Respiratory Viral Infections: Progress and Innovation

The ongoing COVID-19 pandemic has brought into focus the impact that respiratory viral infections have on the health and well-being of the world’s populations. While so-called “emerging” pathogens like the SARS, MERS, and SARS-2 coronaviruses, along with avian and pandemic influenza, tend to grab the headlines, less well-recognized is the fact that respiratory infections caused by more “common” viruses–seasonal influenza, respiratory syncytial virus (RSV), parainfluenza, adenovirus, and rhinovirus– are actually among the leading causes of global morbidity and mortality on an annual basis. While funding and technological constraints have historically limited progress in combating these traditional respiratory viral diseases, recent advances in diagnostics, therapeutics, and prophylaxis, many of which have been born of innovations stimulated by the spectre of pandemic influenza and the devastation of COVID-19, are bearing fruit in the form of promising new countermeasures targeting these other pathogens.

Contract Research Organizations like Allucent are standing with the global community, actively supporting the fight against COVID-19 by bringing new therapies and vaccines to patients in need.

Innovation is everywhere


Molecular amplification and other technologies that enhance speed, accuracy, and portability have transformed the diagnostic landscape for respiratory viral infections in recent years. Multiplex assays for simultaneous detection of multiple respiratory viruses, isothermal amplification of pathogen nucleic acids, lateral-flow assays, enhanced antigen detection schemes, chemiluminescence, and other platforms have dramatically improved our ability to quickly and accurately diagnose these infections…in many cases, without the need for highly trained personnel and dedicated laboratories. For genome sequencing and other high-tech assays requiring more sophisticated and specialized infrastructure, and in order to more efficiently analyze and interpret disease trends, consolidation of clinical microbiology laboratories on a regional or national level has become more frequent, enhancing both understanding and communication of data for these infections.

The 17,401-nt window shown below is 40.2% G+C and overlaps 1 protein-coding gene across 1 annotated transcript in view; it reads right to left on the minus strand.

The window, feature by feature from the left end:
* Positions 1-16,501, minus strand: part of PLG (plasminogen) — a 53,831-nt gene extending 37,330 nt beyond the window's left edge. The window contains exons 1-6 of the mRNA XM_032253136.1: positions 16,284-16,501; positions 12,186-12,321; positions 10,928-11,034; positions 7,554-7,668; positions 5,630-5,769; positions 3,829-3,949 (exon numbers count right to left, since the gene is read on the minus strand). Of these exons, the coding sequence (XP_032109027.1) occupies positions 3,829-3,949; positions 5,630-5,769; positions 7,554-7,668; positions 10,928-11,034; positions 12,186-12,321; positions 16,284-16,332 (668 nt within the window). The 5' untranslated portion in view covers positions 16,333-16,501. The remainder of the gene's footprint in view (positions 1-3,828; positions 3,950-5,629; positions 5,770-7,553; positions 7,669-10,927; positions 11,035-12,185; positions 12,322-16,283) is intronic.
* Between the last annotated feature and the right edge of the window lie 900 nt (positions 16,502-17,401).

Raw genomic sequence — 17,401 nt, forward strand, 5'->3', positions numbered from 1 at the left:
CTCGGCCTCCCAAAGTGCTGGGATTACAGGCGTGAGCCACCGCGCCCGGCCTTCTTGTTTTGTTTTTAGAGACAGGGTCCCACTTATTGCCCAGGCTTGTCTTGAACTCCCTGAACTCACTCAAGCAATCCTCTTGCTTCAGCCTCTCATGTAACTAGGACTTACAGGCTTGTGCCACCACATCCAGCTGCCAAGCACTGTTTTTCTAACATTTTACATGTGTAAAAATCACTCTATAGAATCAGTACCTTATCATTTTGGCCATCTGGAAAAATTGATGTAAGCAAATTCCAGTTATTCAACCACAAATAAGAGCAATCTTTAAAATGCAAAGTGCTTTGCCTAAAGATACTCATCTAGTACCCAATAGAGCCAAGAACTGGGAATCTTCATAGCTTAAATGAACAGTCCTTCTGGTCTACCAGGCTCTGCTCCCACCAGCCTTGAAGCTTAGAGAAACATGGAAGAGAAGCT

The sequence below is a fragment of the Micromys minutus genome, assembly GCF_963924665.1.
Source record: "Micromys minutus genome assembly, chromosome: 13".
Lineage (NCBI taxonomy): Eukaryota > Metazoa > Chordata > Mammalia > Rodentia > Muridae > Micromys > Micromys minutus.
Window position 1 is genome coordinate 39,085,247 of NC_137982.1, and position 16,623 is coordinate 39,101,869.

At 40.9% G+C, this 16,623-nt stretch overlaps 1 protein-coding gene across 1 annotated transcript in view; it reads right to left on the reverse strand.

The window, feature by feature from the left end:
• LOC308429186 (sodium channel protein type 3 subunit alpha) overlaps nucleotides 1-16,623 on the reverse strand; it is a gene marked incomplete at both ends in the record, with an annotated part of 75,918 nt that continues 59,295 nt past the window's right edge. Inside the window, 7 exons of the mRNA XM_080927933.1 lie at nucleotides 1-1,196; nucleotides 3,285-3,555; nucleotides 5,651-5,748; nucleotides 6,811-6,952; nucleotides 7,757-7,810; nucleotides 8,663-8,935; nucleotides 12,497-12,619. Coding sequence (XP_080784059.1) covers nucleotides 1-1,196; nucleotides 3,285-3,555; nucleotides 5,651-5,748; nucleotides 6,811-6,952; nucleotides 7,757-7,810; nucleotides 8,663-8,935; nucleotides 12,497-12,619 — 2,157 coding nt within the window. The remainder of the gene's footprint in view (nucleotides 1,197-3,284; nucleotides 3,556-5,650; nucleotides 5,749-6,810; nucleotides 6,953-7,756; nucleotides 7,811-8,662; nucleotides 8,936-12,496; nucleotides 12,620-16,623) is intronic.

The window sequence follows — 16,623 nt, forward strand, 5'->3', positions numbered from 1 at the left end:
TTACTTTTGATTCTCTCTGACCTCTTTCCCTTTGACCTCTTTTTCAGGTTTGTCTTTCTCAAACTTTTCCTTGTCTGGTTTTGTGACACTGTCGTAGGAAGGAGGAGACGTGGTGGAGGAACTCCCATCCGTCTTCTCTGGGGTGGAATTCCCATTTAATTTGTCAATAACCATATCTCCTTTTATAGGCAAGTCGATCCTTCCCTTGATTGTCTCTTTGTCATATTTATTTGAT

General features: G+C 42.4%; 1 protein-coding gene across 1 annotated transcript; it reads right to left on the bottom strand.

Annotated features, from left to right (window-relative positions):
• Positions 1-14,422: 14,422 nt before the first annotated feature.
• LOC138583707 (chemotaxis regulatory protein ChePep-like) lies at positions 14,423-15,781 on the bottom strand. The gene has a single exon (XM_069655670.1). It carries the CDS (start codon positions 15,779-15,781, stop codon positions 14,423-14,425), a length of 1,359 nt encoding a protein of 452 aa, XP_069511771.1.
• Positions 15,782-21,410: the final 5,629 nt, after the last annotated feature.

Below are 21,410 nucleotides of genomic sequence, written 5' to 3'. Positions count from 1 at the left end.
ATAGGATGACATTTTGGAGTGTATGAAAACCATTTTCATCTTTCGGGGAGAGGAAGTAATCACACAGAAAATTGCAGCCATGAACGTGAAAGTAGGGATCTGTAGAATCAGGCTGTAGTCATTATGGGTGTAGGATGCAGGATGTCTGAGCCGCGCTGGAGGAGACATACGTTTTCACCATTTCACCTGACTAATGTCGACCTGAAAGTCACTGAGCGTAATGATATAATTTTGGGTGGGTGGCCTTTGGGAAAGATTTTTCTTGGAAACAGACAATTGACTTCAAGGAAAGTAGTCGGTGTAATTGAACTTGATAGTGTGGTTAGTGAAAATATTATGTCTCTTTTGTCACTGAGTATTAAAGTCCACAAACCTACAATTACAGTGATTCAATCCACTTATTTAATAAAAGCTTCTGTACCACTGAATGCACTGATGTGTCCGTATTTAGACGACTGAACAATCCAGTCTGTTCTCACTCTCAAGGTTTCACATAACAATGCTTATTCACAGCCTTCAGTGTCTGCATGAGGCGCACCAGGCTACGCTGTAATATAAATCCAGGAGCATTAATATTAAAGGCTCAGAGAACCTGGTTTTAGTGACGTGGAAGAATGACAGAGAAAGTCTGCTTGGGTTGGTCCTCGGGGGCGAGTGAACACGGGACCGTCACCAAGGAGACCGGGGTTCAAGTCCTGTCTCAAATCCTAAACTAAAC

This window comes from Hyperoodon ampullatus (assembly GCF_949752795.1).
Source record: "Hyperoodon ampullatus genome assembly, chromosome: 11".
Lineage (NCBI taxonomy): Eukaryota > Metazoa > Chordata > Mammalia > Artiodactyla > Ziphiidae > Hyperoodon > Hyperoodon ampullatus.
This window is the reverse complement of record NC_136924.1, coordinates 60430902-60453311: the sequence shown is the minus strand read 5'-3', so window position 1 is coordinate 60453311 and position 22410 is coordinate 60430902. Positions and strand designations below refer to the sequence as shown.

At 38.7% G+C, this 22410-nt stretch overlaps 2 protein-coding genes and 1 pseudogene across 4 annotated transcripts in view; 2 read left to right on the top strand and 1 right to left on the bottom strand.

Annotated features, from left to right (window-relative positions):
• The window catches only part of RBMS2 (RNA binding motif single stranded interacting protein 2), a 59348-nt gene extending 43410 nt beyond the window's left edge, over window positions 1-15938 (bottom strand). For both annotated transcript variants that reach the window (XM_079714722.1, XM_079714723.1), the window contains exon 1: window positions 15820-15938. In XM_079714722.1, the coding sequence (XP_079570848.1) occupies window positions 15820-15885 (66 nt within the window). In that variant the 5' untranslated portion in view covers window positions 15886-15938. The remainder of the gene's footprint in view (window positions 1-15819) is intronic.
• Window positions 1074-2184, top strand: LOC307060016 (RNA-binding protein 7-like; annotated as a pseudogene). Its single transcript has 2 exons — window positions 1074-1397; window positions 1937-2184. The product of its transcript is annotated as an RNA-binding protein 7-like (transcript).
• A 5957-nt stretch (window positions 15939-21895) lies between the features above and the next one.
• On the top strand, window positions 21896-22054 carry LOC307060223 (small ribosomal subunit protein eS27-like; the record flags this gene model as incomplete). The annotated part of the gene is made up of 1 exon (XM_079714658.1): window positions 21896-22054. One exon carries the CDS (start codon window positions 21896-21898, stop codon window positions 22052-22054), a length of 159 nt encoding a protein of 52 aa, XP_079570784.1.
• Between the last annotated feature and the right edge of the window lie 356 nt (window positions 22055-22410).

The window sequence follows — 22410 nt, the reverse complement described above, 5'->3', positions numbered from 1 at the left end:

Influenza, RSV, and more recently SARS-CoV-2, have been the primary (though not exclusive) focus of efforts to develop small molecule and biologic antiviral therapeutics…efforts that have begun expanding more aggressively to other virus families as well. The successes with oseltamivir (Tamiflu™) for seasonal influenza, palivizumab (Synagis™) for RSV in premature infants, and remdesivir (Veklury™) for COVID-19 patients are testament to the potential for effectively targeting these viruses and has stimulated research and development of complementary and/or “next generation” drugs and biologics for these infections. Further, discoveries underlying these drugs as well as that for other (non-respiratory) virus infections (e.g. filoviruses, hepatitis viruses) are being leveraged for the development of drugs and biologics to counter other respiratory pathogens (e.g. rhinoviruses, adenoviruses). In addition, more novel, non-traditional approaches to antiviral therapeutics are being explored. For example, manipulation of the respiratory microbiome, and “biologic” enhancement of innate immune responses (e.g. via intranasal instillation of attenuated influenza strains or Bacillus subtilis spores) are under active investigation.

Host-directed therapies represent an alternative and complementary approach to these respiratory viral infections, with strategies that have gained higher visibility in the context of COVID-19 than perhaps previously. Monoclonal antibodies targeting cytokines and other molecules in the inflammatory cascade (e.g. tocilizumab, baricitinib) have been shown to accelerate improvement and reduce mortality in patients with severe COVID-19, and small-molecule drugs that act to modulate pathogenic inflammatory responses (e.g. N-acetyl-cysteine and bucillamine antioxidants that scavenge pathologic reactive oxygen species in response to inflammation) are under evaluation in influenza and COVID-19 patients.